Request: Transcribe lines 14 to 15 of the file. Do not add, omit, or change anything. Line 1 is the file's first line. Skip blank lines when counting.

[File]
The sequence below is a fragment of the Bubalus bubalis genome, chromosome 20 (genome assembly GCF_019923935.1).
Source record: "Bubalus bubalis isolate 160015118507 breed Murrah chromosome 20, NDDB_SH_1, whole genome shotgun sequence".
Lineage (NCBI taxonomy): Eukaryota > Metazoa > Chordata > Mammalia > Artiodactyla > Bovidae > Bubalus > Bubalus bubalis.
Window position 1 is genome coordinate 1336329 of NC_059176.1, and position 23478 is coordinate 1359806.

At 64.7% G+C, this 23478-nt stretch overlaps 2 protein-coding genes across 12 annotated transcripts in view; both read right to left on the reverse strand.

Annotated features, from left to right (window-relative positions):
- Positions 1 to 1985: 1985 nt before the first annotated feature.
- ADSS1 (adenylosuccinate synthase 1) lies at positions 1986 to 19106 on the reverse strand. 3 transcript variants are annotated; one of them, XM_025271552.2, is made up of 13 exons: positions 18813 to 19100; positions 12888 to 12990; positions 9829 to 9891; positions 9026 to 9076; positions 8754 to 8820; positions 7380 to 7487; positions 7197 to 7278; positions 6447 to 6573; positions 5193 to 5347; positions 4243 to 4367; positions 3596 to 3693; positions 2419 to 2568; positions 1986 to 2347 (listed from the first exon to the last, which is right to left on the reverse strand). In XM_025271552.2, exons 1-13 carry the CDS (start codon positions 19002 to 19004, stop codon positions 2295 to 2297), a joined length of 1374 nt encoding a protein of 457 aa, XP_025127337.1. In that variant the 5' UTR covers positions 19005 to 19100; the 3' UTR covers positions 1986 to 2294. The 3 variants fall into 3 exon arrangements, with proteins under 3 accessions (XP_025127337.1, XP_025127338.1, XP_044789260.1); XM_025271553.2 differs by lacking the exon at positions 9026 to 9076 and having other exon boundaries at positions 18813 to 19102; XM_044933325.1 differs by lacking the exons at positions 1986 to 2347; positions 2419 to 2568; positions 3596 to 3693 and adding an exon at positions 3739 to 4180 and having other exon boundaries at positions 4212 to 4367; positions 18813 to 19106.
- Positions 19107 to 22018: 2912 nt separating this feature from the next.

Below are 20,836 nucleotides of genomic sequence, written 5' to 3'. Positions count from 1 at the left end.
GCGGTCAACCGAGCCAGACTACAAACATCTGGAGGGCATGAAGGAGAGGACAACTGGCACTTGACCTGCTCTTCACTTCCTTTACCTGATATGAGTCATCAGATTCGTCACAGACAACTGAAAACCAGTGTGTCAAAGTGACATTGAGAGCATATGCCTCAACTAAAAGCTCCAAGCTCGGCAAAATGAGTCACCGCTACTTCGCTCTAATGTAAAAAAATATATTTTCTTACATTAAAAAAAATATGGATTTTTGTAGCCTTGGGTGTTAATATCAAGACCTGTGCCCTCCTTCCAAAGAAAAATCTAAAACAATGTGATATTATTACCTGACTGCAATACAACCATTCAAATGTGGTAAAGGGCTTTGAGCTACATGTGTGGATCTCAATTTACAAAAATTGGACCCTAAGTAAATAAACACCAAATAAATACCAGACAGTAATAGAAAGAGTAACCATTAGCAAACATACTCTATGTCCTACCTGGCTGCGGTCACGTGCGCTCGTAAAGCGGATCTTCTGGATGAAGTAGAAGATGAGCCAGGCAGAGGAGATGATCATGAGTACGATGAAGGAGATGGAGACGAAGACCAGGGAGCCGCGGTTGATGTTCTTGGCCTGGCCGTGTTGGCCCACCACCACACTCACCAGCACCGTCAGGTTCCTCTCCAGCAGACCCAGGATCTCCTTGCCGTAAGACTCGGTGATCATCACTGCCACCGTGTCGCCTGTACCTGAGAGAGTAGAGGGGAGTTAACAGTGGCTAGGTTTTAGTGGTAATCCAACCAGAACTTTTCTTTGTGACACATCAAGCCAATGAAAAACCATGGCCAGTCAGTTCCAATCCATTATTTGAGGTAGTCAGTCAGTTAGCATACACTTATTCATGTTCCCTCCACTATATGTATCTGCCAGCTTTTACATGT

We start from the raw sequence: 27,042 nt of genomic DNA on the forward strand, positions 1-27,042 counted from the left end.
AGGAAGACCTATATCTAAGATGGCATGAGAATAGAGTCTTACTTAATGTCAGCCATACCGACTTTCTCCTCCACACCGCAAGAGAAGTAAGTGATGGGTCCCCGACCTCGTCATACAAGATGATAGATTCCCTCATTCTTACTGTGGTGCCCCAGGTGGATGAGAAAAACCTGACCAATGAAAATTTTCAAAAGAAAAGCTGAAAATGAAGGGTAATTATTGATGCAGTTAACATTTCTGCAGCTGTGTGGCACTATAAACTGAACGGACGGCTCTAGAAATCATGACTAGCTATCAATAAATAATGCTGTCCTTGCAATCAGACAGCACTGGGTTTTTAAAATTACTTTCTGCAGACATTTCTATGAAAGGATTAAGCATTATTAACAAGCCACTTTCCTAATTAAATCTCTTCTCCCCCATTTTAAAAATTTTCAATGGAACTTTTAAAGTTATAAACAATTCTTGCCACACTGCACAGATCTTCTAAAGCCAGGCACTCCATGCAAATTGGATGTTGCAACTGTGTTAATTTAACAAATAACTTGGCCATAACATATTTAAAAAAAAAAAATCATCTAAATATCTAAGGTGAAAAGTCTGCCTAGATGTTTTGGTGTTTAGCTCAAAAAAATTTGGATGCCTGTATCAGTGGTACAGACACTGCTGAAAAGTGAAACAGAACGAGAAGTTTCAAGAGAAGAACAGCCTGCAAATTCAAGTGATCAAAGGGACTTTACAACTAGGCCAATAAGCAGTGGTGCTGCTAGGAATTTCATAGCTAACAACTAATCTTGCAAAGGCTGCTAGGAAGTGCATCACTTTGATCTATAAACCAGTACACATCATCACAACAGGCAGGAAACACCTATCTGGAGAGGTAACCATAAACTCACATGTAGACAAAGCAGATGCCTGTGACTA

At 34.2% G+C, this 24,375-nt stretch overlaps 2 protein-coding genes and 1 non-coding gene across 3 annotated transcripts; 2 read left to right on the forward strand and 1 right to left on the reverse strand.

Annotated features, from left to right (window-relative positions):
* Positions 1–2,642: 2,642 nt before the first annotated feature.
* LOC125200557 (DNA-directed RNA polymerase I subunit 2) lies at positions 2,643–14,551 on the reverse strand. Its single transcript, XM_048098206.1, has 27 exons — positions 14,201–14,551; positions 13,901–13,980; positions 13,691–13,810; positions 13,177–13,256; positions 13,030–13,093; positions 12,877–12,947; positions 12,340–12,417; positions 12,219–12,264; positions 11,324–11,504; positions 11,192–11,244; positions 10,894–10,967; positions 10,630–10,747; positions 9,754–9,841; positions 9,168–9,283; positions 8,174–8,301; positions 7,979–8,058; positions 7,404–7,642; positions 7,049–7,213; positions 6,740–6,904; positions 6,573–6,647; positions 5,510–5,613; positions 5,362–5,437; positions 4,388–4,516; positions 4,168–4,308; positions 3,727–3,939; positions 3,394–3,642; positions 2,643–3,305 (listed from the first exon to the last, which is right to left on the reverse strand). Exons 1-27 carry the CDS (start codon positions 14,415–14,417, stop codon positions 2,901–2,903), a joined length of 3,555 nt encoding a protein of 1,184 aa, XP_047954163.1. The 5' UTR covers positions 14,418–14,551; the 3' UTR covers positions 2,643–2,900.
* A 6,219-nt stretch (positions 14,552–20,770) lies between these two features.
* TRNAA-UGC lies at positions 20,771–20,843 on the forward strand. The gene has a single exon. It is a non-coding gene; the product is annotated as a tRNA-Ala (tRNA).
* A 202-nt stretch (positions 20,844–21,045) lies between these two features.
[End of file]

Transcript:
At 34.2% G+C, this 24,375-nt stretch overlaps 2 protein-coding genes and 1 non-coding gene across 3 annotated transcripts; 2 read left to right on the forward strand and 1 right to left on the reverse strand.

Annotated features, from left to right (window-relative positions):